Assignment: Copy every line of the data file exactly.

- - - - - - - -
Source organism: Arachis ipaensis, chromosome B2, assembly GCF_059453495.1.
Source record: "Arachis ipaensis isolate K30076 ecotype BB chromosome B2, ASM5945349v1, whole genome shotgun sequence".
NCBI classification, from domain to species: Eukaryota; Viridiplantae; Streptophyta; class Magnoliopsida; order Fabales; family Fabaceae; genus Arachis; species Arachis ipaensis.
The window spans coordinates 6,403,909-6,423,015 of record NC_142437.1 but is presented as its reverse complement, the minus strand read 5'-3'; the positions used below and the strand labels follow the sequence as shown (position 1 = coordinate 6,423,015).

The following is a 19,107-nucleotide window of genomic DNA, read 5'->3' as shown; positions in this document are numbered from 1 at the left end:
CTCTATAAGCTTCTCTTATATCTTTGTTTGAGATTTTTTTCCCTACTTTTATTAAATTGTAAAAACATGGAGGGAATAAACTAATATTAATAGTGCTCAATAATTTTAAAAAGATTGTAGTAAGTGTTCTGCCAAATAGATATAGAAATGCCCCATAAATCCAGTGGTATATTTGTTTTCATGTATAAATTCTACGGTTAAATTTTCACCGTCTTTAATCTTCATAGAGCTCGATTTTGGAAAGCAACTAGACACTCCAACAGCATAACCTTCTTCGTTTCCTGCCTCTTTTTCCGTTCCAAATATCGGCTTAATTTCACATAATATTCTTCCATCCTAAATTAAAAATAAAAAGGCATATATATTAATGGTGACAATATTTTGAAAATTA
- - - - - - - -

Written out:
Source organism: Arachis ipaensis, chromosome B2, assembly GCF_059453495.1.
Source record: "Arachis ipaensis isolate K30076 ecotype BB chromosome B2, ASM5945349v1, whole genome shotgun sequence".
NCBI classification, from domain to species: Eukaryota; Viridiplantae; Streptophyta; class Magnoliopsida; order Fabales; family Fabaceae; genus Arachis; species Arachis ipaensis.
The window spans coordinates 6,403,909-6,423,015 of record NC_142437.1 but is presented as its reverse complement, the minus strand read 5'-3'; the positions used below and the strand labels follow the sequence as shown (position 1 = coordinate 6,423,015).

The following is a 19,107-nucleotide window of genomic DNA, read 5'->3' as shown; positions in this document are numbered from 1 at the left end:
CTCTATAAGCTTCTCTTATATCTTTGTTTGAGATTTTTTTCCCTACTTTTATTAAATTGTAAAAACATGGAGGGAATAAACTAATATTAATAGTGCTCAATAATTTTAAAAAGATTGTAGTAAGTGTTCTGCCAAATAGATATAGAAATGCCCCATAAATCCAGTGGTATATTTGTTTTCATGTATAAATTCTACGGTTAAATTTTCACCGTCTTTAATCTTCATAGAGCTCGATTTTGGAAAGCAACTAGACACTCCAACAGCATAACCTTCTTCGTTTCCTGCCTCTTTTTCCGTTCCAAATATCGGCTTAATTTCACATAATATTCTTCCATCCTAAATTAAAAATAAAAAGGCATATATATTAATGGTGACAATATTTTGAAAATTA